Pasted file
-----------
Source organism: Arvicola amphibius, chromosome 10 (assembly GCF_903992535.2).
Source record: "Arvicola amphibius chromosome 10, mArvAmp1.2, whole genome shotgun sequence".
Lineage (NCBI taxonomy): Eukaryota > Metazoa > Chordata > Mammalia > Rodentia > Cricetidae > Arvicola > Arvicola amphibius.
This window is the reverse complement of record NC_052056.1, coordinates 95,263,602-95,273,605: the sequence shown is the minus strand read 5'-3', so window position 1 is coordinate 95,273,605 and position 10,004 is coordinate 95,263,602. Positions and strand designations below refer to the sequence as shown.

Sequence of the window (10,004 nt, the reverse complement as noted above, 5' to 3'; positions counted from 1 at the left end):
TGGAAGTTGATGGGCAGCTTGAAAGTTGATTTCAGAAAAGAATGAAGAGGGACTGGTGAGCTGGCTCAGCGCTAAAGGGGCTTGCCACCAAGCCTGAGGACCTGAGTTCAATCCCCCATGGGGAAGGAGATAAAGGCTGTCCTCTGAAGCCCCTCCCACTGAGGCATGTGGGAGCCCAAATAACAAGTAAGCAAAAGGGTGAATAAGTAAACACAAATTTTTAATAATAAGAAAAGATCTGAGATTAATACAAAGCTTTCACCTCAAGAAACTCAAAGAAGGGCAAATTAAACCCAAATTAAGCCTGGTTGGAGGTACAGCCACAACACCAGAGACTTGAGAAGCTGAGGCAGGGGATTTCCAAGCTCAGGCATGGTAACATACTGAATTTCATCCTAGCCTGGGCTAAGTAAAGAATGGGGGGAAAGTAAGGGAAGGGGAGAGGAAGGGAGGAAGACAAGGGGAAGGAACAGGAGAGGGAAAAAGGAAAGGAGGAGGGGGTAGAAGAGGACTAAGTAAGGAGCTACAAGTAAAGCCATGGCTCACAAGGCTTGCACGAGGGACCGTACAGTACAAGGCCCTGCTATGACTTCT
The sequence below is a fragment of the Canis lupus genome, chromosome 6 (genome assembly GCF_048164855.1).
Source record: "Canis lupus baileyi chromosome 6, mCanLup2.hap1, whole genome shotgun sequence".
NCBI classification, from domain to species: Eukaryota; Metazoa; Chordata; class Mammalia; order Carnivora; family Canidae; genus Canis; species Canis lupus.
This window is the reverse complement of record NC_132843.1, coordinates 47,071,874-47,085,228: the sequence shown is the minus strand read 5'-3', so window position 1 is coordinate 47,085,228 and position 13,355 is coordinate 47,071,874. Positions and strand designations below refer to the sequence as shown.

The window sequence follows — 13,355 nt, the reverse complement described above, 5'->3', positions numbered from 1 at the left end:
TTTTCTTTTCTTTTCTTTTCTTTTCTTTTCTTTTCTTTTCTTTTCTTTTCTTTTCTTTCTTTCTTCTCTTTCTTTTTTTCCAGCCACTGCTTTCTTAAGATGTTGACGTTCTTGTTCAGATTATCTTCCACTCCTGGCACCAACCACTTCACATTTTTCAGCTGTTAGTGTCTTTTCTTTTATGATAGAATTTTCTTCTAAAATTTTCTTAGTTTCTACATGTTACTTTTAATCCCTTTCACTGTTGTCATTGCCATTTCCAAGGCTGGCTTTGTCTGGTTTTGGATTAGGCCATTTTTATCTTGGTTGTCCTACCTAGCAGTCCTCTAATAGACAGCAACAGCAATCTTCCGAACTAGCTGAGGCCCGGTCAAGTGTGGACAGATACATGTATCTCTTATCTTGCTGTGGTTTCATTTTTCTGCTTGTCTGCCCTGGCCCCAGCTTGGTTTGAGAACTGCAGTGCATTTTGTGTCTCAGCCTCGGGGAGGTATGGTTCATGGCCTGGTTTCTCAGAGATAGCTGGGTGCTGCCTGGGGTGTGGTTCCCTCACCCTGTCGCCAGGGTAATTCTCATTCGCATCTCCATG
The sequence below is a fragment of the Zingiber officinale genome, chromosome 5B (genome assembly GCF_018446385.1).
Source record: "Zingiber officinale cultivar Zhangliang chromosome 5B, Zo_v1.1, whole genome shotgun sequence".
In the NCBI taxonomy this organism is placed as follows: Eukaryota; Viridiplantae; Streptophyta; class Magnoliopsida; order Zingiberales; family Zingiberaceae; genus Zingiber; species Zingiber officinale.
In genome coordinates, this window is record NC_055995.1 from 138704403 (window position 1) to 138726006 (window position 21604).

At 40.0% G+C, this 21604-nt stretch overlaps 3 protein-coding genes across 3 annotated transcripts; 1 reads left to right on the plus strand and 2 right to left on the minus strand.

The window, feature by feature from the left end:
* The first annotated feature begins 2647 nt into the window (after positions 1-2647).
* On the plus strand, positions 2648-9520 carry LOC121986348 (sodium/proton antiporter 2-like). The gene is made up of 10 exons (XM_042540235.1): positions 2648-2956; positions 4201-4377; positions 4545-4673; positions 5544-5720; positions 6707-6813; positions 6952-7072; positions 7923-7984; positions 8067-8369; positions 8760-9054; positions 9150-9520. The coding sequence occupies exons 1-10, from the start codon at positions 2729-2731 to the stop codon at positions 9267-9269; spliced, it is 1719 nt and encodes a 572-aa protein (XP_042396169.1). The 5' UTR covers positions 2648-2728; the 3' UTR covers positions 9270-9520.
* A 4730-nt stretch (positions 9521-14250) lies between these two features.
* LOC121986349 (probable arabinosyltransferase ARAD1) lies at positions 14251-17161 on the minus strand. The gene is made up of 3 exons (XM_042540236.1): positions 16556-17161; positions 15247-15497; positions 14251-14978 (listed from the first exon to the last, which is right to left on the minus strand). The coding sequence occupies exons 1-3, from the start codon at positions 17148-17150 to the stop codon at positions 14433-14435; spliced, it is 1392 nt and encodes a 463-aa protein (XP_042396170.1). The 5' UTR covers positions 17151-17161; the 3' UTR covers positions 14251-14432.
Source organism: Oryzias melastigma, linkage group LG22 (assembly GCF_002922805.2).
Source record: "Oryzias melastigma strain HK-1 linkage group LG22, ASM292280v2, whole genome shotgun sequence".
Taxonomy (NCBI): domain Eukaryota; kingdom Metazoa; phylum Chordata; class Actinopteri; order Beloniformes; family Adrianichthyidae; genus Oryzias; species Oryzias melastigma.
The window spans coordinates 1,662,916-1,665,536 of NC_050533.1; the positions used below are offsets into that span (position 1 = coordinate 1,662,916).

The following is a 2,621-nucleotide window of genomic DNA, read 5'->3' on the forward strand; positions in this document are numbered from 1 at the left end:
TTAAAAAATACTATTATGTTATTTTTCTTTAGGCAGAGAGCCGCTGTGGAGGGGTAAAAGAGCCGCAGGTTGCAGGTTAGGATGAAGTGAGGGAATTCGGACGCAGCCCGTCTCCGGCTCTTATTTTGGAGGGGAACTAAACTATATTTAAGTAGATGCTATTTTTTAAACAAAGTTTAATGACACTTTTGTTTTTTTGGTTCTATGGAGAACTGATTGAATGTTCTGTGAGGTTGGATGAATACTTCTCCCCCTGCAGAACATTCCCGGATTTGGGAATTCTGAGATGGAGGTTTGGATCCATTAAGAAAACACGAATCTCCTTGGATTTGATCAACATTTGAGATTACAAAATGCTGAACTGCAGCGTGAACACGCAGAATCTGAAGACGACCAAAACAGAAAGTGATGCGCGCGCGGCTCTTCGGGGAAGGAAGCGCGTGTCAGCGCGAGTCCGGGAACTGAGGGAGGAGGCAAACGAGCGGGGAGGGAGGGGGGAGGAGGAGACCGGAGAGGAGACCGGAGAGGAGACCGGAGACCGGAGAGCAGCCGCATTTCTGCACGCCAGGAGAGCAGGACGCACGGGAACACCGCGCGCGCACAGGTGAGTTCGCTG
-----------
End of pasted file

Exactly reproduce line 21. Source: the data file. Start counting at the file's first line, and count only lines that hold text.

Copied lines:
* A 4730-nt stretch (positions 9521-14250) lies between these two features.